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Wild melee can’t be allowed to damage perception that Chippewa District is safe

Image matters these days, possibly more than ever given the ability of social media to magnify and distort any event. So news of a recent large-scale melee in downtown Buffalo’s Chippewa area requires a response from civic leaders.

The obligation is clear: the Chippewa Entertainment District must be safe.

City officials and business leaders must be able to reassure visitors, residents and those considering relocating to downtown that the brawl early Monday morning was an isolated incident. It should not deter anyone who wants to move into the city’s core, nor discourage those who already have made the transition.

Last weekend’s Buffalo Living Tour offered developers the chance to showcase wonderful renovations that turned historic buildings into open, airy lofts with incredible views, at monthly rents ranging the low $1,000s to high $2,000s.

The Chippewa District has long been a draw for young people. It is eclectic, offering numerous restaurants and activities. Occasionally there are fights. Police and business leaders work hard to keep them from happening. For the most part, those efforts are successful. Still, the scale of this latest incident is troubling.

As News reporter Lou Michel wrote, a fight started inside a West Chippewa Street bar at about 3 a.m. Monday. It quickly escalated in size, with more than 150 people moving outside where they brutally attacked one another.

Gunfire was heard near the intersection of West Chippewa and Delaware Avenue, according to police. When it was all over, one man was arrested and another was admitted to the trauma intensive care unit in Erie County Medical Center.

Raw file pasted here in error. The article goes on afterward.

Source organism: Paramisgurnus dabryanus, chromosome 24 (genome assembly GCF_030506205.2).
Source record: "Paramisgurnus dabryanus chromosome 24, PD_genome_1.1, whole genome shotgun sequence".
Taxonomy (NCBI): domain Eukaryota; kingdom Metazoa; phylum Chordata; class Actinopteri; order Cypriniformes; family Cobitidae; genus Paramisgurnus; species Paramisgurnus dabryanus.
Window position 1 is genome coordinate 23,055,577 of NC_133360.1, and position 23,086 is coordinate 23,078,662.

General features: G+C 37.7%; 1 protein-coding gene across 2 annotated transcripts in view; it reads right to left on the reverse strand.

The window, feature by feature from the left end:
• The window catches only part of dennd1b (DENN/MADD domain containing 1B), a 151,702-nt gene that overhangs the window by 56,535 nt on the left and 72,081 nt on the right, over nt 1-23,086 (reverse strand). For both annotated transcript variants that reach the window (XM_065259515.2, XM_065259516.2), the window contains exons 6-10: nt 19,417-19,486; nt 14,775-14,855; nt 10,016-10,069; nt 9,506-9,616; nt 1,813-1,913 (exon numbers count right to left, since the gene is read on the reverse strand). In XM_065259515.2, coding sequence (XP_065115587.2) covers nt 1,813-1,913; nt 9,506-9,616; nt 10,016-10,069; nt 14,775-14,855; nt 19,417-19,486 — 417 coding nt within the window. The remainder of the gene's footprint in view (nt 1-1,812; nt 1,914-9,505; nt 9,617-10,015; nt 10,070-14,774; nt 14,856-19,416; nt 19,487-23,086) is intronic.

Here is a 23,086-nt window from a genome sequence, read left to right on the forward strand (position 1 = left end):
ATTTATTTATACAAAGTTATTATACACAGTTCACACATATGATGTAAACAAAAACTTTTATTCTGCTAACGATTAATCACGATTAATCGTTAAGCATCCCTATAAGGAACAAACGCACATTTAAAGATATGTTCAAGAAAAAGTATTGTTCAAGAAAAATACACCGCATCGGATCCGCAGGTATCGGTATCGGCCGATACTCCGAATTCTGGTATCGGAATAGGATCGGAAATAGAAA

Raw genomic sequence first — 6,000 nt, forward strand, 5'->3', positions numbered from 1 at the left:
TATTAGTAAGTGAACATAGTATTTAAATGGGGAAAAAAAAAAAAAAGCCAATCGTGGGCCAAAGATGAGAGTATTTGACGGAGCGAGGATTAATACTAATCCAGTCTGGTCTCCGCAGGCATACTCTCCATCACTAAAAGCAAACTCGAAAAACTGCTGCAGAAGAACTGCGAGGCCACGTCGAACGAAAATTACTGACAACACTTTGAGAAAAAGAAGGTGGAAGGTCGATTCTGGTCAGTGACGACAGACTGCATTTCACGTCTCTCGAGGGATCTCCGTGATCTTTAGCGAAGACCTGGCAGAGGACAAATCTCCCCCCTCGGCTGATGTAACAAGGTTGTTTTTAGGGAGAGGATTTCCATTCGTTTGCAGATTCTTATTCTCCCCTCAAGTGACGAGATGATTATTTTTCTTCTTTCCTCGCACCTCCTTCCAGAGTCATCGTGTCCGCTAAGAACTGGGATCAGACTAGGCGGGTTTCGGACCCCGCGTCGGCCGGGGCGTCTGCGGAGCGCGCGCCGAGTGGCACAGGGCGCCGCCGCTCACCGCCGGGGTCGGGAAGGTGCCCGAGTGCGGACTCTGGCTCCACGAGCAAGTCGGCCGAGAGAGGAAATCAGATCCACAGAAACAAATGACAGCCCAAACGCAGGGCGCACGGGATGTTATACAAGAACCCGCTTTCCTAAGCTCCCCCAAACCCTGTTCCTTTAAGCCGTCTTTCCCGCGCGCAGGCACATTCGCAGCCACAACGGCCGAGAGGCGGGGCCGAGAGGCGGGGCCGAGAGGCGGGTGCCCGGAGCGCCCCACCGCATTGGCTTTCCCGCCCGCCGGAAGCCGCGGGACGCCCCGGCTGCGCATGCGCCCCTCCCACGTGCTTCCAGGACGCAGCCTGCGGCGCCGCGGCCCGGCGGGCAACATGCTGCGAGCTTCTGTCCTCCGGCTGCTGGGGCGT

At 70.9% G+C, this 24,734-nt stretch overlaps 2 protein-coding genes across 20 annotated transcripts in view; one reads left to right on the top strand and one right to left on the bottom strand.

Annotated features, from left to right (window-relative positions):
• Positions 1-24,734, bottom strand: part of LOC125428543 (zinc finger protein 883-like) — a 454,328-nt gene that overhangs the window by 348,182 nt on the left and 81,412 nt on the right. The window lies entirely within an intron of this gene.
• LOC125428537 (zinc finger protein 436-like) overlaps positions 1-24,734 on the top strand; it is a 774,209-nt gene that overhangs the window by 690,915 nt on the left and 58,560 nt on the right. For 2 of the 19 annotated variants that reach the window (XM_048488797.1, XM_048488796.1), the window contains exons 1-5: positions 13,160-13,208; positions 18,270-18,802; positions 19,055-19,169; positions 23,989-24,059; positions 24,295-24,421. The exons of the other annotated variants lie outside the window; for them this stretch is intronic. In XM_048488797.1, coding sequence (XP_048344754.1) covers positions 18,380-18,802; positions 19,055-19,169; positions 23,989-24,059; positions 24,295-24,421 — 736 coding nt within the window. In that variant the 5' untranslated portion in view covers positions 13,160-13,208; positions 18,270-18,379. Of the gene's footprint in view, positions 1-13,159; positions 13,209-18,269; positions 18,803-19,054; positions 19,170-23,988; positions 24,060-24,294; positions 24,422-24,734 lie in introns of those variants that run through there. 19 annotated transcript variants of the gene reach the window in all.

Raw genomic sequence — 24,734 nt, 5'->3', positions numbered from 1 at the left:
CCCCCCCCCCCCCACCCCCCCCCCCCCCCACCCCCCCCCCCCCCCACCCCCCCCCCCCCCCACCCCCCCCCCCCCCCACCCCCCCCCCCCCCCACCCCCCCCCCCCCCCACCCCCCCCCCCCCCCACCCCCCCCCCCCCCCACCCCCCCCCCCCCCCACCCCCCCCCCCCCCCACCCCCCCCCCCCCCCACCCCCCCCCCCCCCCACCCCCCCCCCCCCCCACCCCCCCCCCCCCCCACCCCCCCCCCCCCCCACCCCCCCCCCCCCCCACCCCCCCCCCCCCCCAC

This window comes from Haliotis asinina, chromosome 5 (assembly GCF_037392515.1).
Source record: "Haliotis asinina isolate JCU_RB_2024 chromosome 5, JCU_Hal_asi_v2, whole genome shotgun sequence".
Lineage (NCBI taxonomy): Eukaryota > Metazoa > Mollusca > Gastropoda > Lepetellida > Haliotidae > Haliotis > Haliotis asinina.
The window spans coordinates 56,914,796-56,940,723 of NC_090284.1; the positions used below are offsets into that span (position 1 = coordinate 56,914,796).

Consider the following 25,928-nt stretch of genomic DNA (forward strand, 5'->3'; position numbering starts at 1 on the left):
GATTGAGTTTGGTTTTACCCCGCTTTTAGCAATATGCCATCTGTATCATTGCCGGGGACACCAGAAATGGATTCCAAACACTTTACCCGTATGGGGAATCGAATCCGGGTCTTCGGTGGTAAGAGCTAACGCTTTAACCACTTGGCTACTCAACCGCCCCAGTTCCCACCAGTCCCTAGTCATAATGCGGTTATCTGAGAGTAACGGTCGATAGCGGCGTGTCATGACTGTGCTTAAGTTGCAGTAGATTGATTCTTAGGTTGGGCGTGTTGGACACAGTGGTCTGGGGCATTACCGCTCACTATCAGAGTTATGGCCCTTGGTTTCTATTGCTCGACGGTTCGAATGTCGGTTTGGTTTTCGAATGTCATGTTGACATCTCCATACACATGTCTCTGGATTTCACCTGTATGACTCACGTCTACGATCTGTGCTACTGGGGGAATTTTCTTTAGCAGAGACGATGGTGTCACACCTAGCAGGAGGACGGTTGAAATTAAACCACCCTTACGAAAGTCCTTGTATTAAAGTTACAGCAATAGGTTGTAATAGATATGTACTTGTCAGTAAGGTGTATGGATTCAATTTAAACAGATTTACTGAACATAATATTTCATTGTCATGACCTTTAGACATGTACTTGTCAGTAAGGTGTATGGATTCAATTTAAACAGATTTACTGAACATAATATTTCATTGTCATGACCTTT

At a news conference, Central District Police Chief Joseph A. Gramaglia gave a few details: two shell casings were recovered, but no one was wounded by gunfire. That was the good news. The situation could have been much different, with grieving families and badly injured bystanders and participants.

District detectives working on the case with the State Liquor Authority and the city Licensing Bureau have their work cut out, as they pore over surveillance videos showing young people kicking and punching each other. What started as a promoter-sponsored “Whiteout Night” party (named such because everyone who attended was required to wear a white T-shirt) in the Lodge Bar & Grill at 79 W. Chippewa went horribly wrong. While the promoter provided some security for the event, there obviously wasn’t enough to quell what was to come. On top of that, Sunday night is usually a slow night on Chippewa, so police presence was lower than on Friday and Saturday nights.

Law enforcement is doing a good job in the area. Police officers are constantly patrolling the area. Surveillance cameras stare out at the action, and Gramaglia isn’t shy about asking business owners and private individuals with security cameras to share their footage. They can register for the department’s “Buffalo SafeCam” program at

The Chippewa Entertainment District is part of what is making downtown vibrant and attractive to residents. It needs to remain safe.